Mr. Speaker, as the hon. member is well aware, we have the Nisga'a treaty going on in my province of British Columbia right now. The provincial government is sending out its version of the facts and has been going into a lot of the schools. I have been doing the same thing, except my version of the facts seems to be different for some strange reason.
When I go into the schools I like to draw analogies so that students have something specific to relate to. Students study history and one of the things they study is the old feudal system where the lord and a group of lords own the land, the resources and the revenue that comes in. They allow the serfs to build on the lands, to occupy the lands and to harvest the lands, but they control the revenue produced as a result of this.
Our concern is that each aboriginal individual should have the right to determine their own destiny. Instead, they are being locked into an old-fashioned feudal system we grew out of centuries ago. They are being locked into it by the style of negotiations taking place. There is no other explanation for what is happening. That is the situation in these settlements as they take place. Individuals do not have property rights. They do not get their share of the financial resources transferred to them when these agreements are made.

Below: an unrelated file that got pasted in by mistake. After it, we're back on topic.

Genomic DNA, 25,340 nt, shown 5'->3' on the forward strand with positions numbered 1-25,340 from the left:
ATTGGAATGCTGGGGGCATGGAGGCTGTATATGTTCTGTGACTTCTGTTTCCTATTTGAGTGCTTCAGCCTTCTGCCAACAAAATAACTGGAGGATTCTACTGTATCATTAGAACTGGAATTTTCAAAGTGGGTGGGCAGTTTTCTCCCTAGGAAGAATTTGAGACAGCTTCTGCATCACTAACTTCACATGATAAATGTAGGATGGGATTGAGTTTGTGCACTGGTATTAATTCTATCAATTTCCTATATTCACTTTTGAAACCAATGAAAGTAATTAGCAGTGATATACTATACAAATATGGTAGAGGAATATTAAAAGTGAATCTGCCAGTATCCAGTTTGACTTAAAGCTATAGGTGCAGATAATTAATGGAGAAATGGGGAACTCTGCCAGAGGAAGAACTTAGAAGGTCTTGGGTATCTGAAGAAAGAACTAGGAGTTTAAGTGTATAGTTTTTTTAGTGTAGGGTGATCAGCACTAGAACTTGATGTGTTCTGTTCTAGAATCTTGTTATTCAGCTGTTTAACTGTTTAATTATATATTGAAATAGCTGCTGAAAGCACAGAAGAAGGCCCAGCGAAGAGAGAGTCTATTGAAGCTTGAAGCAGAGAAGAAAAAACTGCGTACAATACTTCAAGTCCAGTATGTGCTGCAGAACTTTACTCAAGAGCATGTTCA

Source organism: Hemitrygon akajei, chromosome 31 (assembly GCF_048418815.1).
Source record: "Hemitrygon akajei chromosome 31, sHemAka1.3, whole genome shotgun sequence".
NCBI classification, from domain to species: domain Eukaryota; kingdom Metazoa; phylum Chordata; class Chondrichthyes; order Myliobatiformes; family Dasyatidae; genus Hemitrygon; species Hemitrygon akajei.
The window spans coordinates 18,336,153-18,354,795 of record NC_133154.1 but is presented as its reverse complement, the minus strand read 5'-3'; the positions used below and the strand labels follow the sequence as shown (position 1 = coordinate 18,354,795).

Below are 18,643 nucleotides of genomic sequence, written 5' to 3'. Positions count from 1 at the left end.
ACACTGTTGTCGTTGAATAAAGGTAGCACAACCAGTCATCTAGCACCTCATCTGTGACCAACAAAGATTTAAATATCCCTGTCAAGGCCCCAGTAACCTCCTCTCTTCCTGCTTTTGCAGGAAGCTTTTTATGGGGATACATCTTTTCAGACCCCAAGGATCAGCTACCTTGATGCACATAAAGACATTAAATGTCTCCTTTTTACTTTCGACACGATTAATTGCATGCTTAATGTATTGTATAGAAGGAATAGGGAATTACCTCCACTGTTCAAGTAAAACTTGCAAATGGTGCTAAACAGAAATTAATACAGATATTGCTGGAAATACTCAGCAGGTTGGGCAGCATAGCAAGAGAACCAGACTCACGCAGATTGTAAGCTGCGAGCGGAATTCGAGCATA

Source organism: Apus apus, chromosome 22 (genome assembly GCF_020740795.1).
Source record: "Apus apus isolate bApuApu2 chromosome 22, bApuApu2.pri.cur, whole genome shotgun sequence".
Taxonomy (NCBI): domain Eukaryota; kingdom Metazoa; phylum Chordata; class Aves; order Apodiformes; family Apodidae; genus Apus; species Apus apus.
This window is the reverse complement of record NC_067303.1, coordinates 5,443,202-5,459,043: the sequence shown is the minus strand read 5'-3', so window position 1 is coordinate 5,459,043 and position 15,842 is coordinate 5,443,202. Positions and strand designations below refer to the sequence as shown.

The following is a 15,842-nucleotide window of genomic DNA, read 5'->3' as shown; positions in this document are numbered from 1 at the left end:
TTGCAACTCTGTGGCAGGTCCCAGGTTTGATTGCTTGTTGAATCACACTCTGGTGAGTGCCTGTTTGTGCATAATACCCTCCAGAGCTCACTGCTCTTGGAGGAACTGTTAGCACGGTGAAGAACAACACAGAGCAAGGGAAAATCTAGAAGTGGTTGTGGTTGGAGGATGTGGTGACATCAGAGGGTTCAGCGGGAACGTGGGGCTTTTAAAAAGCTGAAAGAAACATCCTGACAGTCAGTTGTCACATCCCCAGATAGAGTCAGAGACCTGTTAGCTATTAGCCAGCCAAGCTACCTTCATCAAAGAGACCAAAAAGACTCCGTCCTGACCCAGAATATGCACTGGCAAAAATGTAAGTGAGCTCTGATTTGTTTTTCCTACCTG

Does the hon. member think this is a good system or does she think that it would be more appropriate for individual aboriginal people to be allowed their land and their financial settlements so they can determine their own destinies?